Substance use and mental health issues can be devastating for military service members, veterans and their families. It’s never easy to watch someone you love suffer. Well-meaning relatives and friends may wish to step in and help, but find themselves at a loss for ways to be supportive.

Military families often face unique challenges related to addiction and mental illness. Veterans might try to hide their struggles from their families, believing that they need to put painful memories behind them, remain stoic or put on a brave face. They may avoid opening up about what they’re feeling because their families won’t understand what they’ve experienced, becoming distant and withdrawn. Symptoms of post-traumatic stress disorder (PTSD) that veterans commonly face, such as hypervigilance and aggression, can also lead to family conflict.

If you know or suspect that a veteran in your life is abusing substances

If you know or suspect that a veteran in your life is abusing substances, you need to know that:

Full length shot of middle aged military man holding his head in pain and depression sitting on the couch. Soldier suffering from psychological trauma. PTSD concept. Front view. Horizontal shot
  • Drug and alcohol use can be deadly.
  • There is no rock bottom to substance use, only more consequences for continued use.
  • Those who struggle with addiction also struggle to make rational decisions.

Additionally, self-care is just as important for the support systems of veterans struggling with behavioral health to help them avoid burnout or turning to unhealthy coping mechanisms. Family members are at increased risk of substance use to cope with being apart from their loved one during deployment, the stress of moving to a new place or anxiety around whether their loved one will return home safe.

What if My Loved One Wants to Leave Treatment Early?

Pursuing recovery from addiction is a noble and courageous effort. The beginning stages of recovery can also be incredibly challenging physically, mentally and emotionally, which is why many individuals who enter treatment consider leaving early. Leaving a substance use treatment program before the established discharge date and against the recommendations of the clinical and medical teams is often referred to as leaving against medical advice, or AMA.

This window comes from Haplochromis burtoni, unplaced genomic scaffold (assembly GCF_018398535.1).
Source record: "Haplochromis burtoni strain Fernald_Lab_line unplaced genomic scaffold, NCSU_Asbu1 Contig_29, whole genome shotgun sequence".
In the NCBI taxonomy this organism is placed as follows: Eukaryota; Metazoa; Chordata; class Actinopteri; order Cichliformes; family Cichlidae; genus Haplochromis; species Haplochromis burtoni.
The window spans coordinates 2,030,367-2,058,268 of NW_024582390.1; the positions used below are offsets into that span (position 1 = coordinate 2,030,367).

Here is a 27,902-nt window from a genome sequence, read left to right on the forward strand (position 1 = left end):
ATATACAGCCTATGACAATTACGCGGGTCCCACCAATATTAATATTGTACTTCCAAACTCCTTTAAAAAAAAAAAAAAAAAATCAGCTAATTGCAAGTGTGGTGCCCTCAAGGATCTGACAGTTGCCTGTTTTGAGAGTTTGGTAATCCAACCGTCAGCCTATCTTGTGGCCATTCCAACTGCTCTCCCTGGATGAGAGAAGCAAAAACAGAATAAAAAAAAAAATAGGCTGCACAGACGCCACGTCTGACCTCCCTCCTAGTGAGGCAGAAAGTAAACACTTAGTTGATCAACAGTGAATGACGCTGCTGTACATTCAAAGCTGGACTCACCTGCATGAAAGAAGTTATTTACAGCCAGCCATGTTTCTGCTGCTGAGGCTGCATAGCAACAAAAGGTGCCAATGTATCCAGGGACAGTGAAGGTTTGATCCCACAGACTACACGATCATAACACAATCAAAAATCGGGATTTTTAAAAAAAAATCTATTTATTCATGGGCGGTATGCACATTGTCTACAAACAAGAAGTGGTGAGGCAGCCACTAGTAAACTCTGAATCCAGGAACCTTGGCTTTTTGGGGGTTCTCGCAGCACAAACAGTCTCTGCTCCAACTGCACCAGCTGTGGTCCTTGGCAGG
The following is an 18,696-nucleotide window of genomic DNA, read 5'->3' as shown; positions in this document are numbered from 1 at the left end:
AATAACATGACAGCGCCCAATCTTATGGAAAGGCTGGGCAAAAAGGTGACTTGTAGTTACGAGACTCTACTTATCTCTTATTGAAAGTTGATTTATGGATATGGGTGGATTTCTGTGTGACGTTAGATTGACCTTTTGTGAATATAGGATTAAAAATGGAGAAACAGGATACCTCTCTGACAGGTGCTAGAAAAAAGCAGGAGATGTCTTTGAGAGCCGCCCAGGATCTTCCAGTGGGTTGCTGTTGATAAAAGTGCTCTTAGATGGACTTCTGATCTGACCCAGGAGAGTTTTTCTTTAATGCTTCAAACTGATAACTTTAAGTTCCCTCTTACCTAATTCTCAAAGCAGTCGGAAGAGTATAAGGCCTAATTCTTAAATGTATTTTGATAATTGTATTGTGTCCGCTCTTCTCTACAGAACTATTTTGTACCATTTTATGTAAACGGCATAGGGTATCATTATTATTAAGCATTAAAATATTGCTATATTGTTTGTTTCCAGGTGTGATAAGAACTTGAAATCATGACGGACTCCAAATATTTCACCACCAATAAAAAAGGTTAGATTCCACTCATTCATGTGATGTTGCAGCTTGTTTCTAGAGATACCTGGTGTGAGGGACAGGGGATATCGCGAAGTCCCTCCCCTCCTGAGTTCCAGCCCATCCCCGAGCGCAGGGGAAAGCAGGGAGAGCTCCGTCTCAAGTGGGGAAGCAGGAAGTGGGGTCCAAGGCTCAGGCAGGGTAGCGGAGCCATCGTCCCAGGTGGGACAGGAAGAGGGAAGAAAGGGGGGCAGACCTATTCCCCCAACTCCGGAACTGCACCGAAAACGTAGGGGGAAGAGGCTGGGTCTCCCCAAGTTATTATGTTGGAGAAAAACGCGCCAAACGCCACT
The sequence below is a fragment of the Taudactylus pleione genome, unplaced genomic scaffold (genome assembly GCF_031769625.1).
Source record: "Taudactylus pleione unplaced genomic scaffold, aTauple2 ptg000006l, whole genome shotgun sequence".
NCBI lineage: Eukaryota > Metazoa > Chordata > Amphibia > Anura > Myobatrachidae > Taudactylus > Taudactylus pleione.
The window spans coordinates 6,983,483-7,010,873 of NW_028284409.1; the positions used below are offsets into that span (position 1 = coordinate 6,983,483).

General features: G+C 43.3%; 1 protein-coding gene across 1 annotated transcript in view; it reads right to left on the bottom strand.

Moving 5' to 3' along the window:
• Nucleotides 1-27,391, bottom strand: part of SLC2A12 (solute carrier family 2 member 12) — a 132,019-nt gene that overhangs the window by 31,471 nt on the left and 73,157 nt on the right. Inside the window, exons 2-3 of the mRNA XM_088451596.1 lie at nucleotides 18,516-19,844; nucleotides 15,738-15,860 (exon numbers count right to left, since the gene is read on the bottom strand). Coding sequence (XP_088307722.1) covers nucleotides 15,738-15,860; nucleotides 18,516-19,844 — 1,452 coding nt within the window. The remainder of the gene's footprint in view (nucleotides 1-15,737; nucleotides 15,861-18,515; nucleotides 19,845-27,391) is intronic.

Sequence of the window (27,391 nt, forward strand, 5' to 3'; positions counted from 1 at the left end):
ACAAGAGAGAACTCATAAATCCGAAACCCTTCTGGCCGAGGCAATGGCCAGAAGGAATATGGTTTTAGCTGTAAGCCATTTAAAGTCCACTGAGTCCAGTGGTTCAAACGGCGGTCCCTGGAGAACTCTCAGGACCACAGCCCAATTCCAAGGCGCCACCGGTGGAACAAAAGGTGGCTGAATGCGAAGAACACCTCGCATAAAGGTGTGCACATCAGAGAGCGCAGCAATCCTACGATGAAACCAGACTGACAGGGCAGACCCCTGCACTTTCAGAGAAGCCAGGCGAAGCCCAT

• People with opioid use disorder are at highest risk of leaving AMA within the first ten days of treatment.
  • People who use meth are at highest risk of leaving AMA within the first three weeks.

An educated and aligned support system is vital for veterans completing a detox or inpatient treatment program. Pyramid Military Therapy & Recovery Programs is committed to teaching you how to best help, encourage and support your loved one so that they complete their full treatment stay.

Excuses for leaving treatment AMA

Your loved one might make the following excuses for wanting to leave treatment AMA:

  • This isn’t the place for me.
  • I’m not here for me.
  • Family wants me home.
  • I can’t do it.
  • It’s too chaotic here.
  • I got all I came here to get.
  • I don’t want help.
  • I’m not ready.
  • You have to want to get help.
  • I haven’t hit rock bottom.
  • I don’t think I’m that bad.
  • I have to take care of […], then I’ll come back.

Reasons your loved one might give for wanting to leave treatment early:

  • They want to fix relationships
  • They have been told “no”
  • Negative peer influence
  • Family discord or dysfunction
  • Overwhelming emotional turmoil and feelings of guilt, shame and anger
  • Lack of support system, or a support system who favors them leaving early
  • Poor communication with support system

When supporting a veteran in recovery from substance use disorders, sometimes the most loving thing you can do is say “no” to letting them come home early. No matter how convincing your loved one’s argument seems or how emphatic they are about wanting to leave, it’s important to encourage them to stay the course until their treatment team determines that they’ve made enough progress in recovery to take the next step. Not only do you want your loved one to get well, you want them to stay well. Research shows that a residential treatment stay of at least 30 days leads to stronger long-term recovery outcomes.

Family support is crucial for veterans in recovery

At Pyramid Military Therapy & Recovery Programs, we understand the importance of family involvement in recovery. Our family therapy programming makes recovery a team effort. By educating families about the unique mental health challenges veterans face and providing opportunities to strengthen communication skills, our ultimate goal is to help families affected by substance use begin to reconnect and heal.

Get Help Today

If you or someone you care about is a veteran struggling with mental health, substance use or both, you’re not alone. Recovery is possible. Reach out to Pyramid Military Therapy & Recovery today to learn more about our personalized, evidence-based treatment programs.